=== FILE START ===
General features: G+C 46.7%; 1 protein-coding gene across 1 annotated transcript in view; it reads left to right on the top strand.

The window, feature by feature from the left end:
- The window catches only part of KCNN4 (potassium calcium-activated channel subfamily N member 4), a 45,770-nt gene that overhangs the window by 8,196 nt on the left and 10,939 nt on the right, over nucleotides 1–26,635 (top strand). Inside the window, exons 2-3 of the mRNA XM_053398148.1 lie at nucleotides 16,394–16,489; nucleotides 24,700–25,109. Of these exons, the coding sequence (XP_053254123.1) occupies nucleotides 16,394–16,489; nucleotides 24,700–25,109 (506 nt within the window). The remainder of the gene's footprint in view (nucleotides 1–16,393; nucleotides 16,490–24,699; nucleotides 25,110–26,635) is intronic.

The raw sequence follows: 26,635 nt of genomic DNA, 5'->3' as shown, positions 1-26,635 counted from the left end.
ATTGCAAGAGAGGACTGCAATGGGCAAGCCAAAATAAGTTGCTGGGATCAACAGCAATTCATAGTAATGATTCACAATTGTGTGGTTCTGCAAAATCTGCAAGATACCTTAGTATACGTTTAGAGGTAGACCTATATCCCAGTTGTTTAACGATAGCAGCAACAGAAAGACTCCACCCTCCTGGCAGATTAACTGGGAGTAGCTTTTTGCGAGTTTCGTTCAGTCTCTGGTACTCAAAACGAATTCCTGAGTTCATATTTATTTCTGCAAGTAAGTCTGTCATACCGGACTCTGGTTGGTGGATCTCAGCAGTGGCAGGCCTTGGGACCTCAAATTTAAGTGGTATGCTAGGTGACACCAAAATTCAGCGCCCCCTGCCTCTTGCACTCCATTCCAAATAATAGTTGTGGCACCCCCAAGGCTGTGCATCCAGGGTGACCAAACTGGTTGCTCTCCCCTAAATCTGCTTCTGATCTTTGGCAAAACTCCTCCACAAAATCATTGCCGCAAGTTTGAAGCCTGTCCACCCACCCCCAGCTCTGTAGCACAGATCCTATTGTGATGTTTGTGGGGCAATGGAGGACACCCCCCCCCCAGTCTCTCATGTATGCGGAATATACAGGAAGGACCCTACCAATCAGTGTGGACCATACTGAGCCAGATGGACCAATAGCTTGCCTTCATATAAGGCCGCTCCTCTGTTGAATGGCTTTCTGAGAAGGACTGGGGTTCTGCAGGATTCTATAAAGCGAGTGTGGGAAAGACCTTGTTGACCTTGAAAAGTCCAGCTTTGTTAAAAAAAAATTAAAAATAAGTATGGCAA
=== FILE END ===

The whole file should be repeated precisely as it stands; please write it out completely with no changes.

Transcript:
General features: G+C 46.7%; 1 protein-coding gene across 1 annotated transcript in view; it reads left to right on the top strand.

The window, feature by feature from the left end:
- The window catches only part of KCNN4 (potassium calcium-activated channel subfamily N member 4), a 45,770-nt gene that overhangs the window by 8,196 nt on the left and 10,939 nt on the right, over nucleotides 1–26,635 (top strand). Inside the window, exons 2-3 of the mRNA XM_053398148.1 lie at nucleotides 16,394–16,489; nucleotides 24,700–25,109. Of these exons, the coding sequence (XP_053254123.1) occupies nucleotides 16,394–16,489; nucleotides 24,700–25,109 (506 nt within the window). The remainder of the gene's footprint in view (nucleotides 1–16,393; nucleotides 16,490–24,699; nucleotides 25,110–26,635) is intronic.

The raw sequence follows: 26,635 nt of genomic DNA, 5'->3' as shown, positions 1-26,635 counted from the left end.
ATTGCAAGAGAGGACTGCAATGGGCAAGCCAAAATAAGTTGCTGGGATCAACAGCAATTCATAGTAATGATTCACAATTGTGTGGTTCTGCAAAATCTGCAAGATACCTTAGTATACGTTTAGAGGTAGACCTATATCCCAGTTGTTTAACGATAGCAGCAACAGAAAGACTCCACCCTCCTGGCAGATTAACTGGGAGTAGCTTTTTGCGAGTTTCGTTCAGTCTCTGGTACTCAAAACGAATTCCTGAGTTCATATTTATTTCTGCAAGTAAGTCTGTCATACCGGACTCTGGTTGGTGGATCTCAGCAGTGGCAGGCCTTGGGACCTCAAATTTAAGTGGTATGCTAGGTGACACCAAAATTCAGCGCCCCCTGCCTCTTGCACTCCATTCCAAATAATAGTTGTGGCACCCCCAAGGCTGTGCATCCAGGGTGACCAAACTGGTTGCTCTCCCCTAAATCTGCTTCTGATCTTTGGCAAAACTCCTCCACAAAATCATTGCCGCAAGTTTGAAGCCTGTCCACCCACCCCCAGCTCTGTAGCACAGATCCTATTGTGATGTTTGTGGGGCAATGGAGGACACCCCCCCCCCAGTCTCTCATGTATGCGGAATATACAGGAAGGACCCTACCAATCAGTGTGGACCATACTGAGCCAGATGGACCAATAGCTTGCCTTCATATAAGGCCGCTCCTCTGTTGAATGGCTTTCTGAGAAGGACTGGGGTTCTGCAGGATTCTATAAAGCGAGTGTGGGAAAGACCTTGTTGACCTTGAAAAGTCCAGCTTTGTTAAAAAAAAATTAAAAATAAGTATGGCAA